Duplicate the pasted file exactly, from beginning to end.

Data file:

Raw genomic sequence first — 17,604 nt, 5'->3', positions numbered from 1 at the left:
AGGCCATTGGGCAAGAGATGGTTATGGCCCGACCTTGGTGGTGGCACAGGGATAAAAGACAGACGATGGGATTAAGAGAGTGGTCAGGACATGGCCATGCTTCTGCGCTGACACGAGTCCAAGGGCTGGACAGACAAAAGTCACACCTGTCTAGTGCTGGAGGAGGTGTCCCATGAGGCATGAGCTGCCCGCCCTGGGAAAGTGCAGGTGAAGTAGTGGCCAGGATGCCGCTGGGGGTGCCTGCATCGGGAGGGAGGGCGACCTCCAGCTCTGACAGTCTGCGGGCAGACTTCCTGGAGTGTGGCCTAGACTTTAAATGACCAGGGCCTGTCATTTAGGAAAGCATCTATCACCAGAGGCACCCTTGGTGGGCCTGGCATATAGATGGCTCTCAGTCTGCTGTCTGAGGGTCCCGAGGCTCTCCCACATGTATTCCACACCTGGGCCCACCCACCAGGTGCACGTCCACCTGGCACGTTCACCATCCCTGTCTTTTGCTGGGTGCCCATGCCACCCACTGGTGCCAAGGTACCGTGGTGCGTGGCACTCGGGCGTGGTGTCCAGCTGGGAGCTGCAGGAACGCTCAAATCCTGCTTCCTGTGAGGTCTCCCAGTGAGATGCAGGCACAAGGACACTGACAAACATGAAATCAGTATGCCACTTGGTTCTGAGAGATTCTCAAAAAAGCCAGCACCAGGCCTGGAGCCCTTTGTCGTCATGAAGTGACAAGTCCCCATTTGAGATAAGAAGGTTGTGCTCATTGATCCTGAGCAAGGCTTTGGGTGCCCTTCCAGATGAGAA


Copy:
Raw genomic sequence first — 17,604 nt, 5'->3', positions numbered from 1 at the left:
AGGCCATTGGGCAAGAGATGGTTATGGCCCGACCTTGGTGGTGGCACAGGGATAAAAGACAGACGATGGGATTAAGAGAGTGGTCAGGACATGGCCATGCTTCTGCGCTGACACGAGTCCAAGGGCTGGACAGACAAAAGTCACACCTGTCTAGTGCTGGAGGAGGTGTCCCATGAGGCATGAGCTGCCCGCCCTGGGAAAGTGCAGGTGAAGTAGTGGCCAGGATGCCGCTGGGGGTGCCTGCATCGGGAGGGAGGGCGACCTCCAGCTCTGACAGTCTGCGGGCAGACTTCCTGGAGTGTGGCCTAGACTTTAAATGACCAGGGCCTGTCATTTAGGAAAGCATCTATCACCAGAGGCACCCTTGGTGGGCCTGGCATATAGATGGCTCTCAGTCTGCTGTCTGAGGGTCCCGAGGCTCTCCCACATGTATTCCACACCTGGGCCCACCCACCAGGTGCACGTCCACCTGGCACGTTCACCATCCCTGTCTTTTGCTGGGTGCCCATGCCACCCACTGGTGCCAAGGTACCGTGGTGCGTGGCACTCGGGCGTGGTGTCCAGCTGGGAGCTGCAGGAACGCTCAAATCCTGCTTCCTGTGAGGTCTCCCAGTGAGATGCAGGCACAAGGACACTGACAAACATGAAATCAGTATGCCACTTGGTTCTGAGAGATTCTCAAAAAAGCCAGCACCAGGCCTGGAGCCCTTTGTCGTCATGAAGTGACAAGTCCCCATTTGAGATAAGAAGGTTGTGCTCATTGATCCTGAGCAAGGCTTTGGGTGCCCTTCCAGATGAGAA